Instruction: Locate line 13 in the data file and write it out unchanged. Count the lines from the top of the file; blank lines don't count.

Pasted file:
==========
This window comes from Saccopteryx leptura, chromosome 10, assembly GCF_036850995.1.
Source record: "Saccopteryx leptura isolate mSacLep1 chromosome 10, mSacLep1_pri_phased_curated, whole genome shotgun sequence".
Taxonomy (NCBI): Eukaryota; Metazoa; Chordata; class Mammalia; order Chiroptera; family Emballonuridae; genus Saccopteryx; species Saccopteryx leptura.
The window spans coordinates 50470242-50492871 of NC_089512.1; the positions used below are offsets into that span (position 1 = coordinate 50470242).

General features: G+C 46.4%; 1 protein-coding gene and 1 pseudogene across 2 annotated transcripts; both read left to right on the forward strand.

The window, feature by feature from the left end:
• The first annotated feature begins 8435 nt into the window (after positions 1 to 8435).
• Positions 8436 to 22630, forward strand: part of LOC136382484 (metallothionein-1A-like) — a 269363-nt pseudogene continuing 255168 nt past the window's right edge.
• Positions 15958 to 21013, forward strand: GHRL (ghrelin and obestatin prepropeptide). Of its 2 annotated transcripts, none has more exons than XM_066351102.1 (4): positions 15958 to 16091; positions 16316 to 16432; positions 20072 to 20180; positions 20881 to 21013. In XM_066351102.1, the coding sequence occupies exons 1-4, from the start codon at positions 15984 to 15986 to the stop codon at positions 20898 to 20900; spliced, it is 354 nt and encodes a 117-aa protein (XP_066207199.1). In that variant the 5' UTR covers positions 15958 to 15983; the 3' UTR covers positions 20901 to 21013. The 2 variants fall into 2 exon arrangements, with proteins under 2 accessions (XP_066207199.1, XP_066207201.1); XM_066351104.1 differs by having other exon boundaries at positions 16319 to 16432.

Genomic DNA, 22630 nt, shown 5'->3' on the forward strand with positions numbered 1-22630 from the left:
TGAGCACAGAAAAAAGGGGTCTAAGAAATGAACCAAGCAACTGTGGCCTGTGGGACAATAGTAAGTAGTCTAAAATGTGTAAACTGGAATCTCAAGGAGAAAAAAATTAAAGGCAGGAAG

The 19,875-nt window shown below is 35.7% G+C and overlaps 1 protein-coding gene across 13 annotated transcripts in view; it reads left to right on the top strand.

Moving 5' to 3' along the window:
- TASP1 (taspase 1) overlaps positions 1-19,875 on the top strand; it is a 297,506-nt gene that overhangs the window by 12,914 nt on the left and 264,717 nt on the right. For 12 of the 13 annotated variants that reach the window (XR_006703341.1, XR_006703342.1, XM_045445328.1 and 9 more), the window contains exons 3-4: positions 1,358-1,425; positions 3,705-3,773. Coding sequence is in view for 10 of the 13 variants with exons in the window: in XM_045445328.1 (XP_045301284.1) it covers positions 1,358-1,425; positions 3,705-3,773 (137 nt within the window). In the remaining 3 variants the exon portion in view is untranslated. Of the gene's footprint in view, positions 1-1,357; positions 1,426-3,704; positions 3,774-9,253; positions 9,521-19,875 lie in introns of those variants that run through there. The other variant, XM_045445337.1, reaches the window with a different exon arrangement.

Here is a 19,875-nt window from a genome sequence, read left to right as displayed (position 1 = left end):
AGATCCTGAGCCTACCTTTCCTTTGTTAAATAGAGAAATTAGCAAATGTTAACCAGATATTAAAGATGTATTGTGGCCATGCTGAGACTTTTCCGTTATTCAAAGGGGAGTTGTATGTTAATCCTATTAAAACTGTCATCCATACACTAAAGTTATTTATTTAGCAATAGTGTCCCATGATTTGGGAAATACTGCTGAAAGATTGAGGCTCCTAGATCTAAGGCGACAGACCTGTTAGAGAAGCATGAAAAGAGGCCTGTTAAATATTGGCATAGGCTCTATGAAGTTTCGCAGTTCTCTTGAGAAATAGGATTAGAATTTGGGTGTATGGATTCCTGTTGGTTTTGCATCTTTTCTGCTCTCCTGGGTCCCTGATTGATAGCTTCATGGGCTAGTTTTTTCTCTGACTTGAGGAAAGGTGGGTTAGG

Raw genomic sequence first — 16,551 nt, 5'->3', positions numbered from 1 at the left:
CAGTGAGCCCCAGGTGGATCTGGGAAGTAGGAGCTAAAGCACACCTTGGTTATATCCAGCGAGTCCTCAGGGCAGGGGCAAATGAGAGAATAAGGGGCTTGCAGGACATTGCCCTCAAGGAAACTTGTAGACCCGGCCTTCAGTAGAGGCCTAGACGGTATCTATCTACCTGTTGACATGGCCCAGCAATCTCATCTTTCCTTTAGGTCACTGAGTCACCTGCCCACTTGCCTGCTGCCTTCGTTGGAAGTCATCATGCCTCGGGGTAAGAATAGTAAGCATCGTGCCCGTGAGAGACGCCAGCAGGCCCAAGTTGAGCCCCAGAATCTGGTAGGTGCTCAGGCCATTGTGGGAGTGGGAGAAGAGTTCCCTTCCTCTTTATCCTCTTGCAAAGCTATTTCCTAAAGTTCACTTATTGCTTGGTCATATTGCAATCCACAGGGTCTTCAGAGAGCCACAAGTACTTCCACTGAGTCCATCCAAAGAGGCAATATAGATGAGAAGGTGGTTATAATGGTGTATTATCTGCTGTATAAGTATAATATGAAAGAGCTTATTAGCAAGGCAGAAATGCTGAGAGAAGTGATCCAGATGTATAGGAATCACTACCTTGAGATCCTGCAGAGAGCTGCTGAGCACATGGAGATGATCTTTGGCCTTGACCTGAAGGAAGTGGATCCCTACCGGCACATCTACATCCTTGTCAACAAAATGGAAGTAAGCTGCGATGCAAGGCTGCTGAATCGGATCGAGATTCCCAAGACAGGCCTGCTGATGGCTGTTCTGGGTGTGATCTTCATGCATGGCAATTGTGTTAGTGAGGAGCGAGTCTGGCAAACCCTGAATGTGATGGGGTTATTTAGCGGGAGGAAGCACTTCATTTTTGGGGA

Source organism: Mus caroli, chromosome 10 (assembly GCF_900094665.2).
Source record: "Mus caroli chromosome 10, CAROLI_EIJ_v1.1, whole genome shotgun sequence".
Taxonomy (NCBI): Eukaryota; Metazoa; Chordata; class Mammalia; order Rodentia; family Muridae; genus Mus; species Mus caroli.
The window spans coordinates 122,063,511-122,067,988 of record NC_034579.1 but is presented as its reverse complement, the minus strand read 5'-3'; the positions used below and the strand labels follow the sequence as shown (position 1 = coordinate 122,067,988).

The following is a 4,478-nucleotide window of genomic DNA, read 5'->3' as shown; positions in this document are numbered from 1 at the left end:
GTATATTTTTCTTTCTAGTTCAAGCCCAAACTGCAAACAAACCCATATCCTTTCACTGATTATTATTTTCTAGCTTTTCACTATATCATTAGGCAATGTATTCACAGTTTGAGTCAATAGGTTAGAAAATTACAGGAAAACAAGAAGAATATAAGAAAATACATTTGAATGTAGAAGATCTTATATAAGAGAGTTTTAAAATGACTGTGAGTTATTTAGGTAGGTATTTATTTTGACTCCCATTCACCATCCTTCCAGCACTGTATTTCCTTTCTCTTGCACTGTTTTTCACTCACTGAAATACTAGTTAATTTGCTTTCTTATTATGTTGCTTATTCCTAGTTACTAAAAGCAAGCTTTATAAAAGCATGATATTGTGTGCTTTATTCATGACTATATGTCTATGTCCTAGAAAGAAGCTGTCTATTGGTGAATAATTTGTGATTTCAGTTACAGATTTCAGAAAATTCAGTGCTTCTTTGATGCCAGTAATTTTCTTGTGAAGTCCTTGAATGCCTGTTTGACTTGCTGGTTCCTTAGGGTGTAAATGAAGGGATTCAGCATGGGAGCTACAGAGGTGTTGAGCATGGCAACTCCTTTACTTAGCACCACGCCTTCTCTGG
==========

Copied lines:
Moving 5' to 3' along the window: